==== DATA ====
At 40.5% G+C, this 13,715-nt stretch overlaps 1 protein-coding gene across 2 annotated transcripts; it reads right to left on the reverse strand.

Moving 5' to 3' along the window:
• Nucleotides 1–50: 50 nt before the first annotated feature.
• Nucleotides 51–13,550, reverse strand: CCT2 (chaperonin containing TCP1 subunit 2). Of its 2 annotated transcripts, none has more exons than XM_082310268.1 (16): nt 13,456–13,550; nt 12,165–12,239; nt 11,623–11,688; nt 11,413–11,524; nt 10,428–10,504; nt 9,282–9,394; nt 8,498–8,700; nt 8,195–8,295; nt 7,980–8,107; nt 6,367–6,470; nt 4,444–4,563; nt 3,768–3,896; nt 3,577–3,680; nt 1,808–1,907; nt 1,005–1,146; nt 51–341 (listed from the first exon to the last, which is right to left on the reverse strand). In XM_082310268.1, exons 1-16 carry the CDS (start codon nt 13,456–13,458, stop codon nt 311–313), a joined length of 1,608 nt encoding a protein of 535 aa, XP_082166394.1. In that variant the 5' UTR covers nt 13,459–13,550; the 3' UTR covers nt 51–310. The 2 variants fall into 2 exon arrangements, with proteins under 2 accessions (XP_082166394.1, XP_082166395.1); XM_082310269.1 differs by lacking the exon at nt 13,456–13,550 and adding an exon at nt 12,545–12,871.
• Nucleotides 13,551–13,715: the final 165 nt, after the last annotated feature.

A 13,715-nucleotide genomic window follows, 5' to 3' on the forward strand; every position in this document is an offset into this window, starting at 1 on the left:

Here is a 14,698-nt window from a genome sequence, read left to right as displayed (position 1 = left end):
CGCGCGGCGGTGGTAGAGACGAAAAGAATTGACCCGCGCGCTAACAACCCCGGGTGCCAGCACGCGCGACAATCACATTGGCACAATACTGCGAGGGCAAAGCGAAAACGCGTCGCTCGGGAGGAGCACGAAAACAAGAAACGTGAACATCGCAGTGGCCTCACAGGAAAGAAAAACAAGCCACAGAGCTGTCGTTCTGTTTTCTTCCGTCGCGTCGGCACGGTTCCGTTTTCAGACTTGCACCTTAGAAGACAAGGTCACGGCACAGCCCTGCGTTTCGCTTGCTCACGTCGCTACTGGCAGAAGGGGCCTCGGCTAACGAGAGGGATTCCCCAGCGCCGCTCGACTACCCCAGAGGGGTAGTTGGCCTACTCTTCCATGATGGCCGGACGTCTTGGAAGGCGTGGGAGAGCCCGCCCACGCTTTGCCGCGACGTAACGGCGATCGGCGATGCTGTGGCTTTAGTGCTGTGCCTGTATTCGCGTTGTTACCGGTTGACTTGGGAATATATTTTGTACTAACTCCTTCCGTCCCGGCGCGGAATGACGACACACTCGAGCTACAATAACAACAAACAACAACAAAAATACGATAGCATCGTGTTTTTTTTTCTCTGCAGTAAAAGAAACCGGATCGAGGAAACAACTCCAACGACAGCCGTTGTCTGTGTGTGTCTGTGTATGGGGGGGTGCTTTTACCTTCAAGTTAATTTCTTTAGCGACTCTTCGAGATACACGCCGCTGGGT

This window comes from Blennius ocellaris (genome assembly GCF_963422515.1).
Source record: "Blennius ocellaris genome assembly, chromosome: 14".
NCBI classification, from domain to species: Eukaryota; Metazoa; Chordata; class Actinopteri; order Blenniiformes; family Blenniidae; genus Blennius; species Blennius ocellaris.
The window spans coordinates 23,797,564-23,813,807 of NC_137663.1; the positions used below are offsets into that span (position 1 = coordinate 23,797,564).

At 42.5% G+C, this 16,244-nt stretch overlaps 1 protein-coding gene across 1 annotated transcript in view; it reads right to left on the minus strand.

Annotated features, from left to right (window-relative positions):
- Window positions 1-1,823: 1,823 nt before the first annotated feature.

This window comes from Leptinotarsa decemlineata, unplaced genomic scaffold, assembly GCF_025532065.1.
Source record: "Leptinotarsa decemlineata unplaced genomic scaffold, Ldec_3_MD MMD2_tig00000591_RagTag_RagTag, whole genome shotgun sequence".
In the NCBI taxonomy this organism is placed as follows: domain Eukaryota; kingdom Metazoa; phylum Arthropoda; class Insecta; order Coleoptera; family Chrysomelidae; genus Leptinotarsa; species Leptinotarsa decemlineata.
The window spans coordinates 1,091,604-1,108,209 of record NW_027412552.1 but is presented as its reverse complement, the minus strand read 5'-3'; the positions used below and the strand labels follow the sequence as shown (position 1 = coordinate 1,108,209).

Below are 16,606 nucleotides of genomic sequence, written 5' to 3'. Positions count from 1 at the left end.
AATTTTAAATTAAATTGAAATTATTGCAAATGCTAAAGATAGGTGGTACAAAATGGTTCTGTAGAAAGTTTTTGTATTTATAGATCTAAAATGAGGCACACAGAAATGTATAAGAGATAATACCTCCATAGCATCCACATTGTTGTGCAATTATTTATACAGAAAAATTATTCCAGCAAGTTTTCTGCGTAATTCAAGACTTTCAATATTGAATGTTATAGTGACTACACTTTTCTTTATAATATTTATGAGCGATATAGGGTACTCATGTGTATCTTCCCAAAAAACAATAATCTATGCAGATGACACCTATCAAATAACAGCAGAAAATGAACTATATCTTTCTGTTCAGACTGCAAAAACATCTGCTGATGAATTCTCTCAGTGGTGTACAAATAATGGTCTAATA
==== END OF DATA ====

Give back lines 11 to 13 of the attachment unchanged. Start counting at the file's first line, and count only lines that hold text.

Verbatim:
NCBI classification, from domain to species: Eukaryota; Metazoa; Chordata; class Actinopteri; order Blenniiformes; family Blenniidae; genus Blennius; species Blennius ocellaris.
The window spans coordinates 23,797,564-23,813,807 of NC_137663.1; the positions used below are offsets into that span (position 1 = coordinate 23,797,564).

At 42.5% G+C, this 16,244-nt stretch overlaps 1 protein-coding gene across 1 annotated transcript in view; it reads right to left on the minus strand.